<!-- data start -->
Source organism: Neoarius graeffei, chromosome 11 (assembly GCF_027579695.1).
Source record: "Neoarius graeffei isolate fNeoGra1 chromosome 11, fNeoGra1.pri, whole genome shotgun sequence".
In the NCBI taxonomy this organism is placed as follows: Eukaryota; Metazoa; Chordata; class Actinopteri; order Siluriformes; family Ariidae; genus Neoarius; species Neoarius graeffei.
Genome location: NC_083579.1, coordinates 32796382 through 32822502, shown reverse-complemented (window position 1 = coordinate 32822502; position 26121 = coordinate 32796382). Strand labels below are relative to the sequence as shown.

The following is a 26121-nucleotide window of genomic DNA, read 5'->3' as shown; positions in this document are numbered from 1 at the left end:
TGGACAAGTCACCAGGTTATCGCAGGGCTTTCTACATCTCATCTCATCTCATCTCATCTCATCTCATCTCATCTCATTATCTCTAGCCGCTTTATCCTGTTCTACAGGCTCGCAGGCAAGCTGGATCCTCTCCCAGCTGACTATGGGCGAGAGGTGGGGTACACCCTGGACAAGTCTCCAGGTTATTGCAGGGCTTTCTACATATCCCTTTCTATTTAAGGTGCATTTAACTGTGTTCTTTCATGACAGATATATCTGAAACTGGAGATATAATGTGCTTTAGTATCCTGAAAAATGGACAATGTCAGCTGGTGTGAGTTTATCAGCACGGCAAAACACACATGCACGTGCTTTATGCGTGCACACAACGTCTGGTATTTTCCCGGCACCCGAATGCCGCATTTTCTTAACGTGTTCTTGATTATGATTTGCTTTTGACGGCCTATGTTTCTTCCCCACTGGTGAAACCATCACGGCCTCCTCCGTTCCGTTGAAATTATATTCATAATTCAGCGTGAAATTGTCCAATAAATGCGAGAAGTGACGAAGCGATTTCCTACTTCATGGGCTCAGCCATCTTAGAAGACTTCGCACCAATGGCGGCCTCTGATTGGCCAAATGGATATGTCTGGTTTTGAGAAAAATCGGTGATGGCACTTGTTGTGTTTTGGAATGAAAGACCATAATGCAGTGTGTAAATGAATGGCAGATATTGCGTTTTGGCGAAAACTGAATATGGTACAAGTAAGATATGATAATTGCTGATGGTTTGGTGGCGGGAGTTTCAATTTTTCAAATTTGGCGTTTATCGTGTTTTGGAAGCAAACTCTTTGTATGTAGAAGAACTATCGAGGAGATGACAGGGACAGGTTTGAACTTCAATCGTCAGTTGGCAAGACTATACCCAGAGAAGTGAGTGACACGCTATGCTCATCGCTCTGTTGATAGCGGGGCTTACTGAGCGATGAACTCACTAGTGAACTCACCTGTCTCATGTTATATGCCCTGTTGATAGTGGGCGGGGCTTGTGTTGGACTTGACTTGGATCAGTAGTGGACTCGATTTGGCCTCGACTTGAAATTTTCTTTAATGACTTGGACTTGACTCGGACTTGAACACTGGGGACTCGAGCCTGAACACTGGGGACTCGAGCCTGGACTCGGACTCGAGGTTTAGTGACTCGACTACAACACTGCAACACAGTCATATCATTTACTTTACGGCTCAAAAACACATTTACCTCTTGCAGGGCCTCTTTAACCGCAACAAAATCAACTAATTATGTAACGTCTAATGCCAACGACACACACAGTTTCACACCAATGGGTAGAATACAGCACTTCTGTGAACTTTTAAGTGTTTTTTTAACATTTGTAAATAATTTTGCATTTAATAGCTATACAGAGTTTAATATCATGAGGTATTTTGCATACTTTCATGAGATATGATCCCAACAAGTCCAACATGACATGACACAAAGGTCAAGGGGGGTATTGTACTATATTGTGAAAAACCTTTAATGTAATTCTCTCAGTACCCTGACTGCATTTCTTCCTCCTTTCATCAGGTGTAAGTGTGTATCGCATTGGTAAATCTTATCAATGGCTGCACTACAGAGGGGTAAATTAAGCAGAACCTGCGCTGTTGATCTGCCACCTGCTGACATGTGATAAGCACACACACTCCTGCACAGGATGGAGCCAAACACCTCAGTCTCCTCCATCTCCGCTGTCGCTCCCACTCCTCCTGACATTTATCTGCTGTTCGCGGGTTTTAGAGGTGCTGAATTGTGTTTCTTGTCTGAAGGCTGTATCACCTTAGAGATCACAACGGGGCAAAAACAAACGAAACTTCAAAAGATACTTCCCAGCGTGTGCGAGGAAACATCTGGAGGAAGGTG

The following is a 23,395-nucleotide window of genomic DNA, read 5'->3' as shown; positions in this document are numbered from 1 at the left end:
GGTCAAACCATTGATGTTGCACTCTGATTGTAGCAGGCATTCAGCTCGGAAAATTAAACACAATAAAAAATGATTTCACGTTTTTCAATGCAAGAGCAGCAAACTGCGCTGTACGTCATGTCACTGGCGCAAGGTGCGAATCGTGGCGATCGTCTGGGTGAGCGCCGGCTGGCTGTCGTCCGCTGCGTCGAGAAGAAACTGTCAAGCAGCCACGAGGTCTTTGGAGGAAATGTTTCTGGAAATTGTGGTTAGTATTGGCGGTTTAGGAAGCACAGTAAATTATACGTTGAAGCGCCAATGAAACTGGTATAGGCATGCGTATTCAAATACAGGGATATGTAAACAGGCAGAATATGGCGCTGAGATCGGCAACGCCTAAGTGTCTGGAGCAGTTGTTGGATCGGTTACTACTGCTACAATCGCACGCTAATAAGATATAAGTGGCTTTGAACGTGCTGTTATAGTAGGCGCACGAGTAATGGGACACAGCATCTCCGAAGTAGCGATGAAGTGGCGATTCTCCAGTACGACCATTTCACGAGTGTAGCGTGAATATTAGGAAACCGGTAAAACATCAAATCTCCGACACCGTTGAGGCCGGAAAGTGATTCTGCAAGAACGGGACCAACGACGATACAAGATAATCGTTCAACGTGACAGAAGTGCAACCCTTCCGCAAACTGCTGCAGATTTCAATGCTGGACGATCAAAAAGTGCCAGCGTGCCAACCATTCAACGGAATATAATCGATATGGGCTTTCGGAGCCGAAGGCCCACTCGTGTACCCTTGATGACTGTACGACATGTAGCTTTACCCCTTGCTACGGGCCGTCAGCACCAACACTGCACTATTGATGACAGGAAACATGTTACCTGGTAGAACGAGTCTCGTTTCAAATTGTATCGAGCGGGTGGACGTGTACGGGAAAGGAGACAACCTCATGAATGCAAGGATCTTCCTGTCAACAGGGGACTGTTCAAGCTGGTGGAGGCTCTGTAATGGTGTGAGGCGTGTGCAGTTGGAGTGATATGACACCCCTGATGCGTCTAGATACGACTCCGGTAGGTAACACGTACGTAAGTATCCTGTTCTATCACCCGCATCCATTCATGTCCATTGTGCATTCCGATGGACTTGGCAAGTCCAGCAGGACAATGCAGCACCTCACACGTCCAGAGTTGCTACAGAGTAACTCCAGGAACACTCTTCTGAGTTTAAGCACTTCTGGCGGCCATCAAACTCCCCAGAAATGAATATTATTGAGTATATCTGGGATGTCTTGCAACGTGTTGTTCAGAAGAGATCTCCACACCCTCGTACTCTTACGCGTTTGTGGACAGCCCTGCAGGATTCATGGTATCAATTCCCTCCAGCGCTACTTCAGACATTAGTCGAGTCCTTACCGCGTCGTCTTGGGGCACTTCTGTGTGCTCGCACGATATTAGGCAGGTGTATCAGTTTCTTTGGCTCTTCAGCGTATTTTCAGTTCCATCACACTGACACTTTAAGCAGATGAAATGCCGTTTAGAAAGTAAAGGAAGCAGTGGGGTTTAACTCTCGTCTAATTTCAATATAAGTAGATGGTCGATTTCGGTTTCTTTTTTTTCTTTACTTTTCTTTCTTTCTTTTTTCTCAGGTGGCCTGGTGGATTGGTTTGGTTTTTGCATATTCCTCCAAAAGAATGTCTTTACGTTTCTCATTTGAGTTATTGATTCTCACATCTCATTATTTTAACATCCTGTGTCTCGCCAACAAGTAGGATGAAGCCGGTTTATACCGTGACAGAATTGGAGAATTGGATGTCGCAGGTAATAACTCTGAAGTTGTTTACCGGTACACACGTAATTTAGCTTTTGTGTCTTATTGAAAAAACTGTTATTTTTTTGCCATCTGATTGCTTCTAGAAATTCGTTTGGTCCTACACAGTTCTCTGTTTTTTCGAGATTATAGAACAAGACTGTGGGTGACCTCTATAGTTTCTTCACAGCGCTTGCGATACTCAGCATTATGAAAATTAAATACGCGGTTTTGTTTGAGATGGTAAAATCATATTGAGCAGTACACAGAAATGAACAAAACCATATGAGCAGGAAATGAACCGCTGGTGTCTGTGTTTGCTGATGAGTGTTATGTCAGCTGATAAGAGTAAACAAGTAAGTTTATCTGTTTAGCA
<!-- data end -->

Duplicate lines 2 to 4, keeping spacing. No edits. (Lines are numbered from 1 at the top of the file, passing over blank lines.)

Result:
Source record: "Neoarius graeffei isolate fNeoGra1 chromosome 11, fNeoGra1.pri, whole genome shotgun sequence".
In the NCBI taxonomy this organism is placed as follows: Eukaryota; Metazoa; Chordata; class Actinopteri; order Siluriformes; family Ariidae; genus Neoarius; species Neoarius graeffei.
Genome location: NC_083579.1, coordinates 32796382 through 32822502, shown reverse-complemented (window position 1 = coordinate 32822502; position 26121 = coordinate 32796382). Strand labels below are relative to the sequence as shown.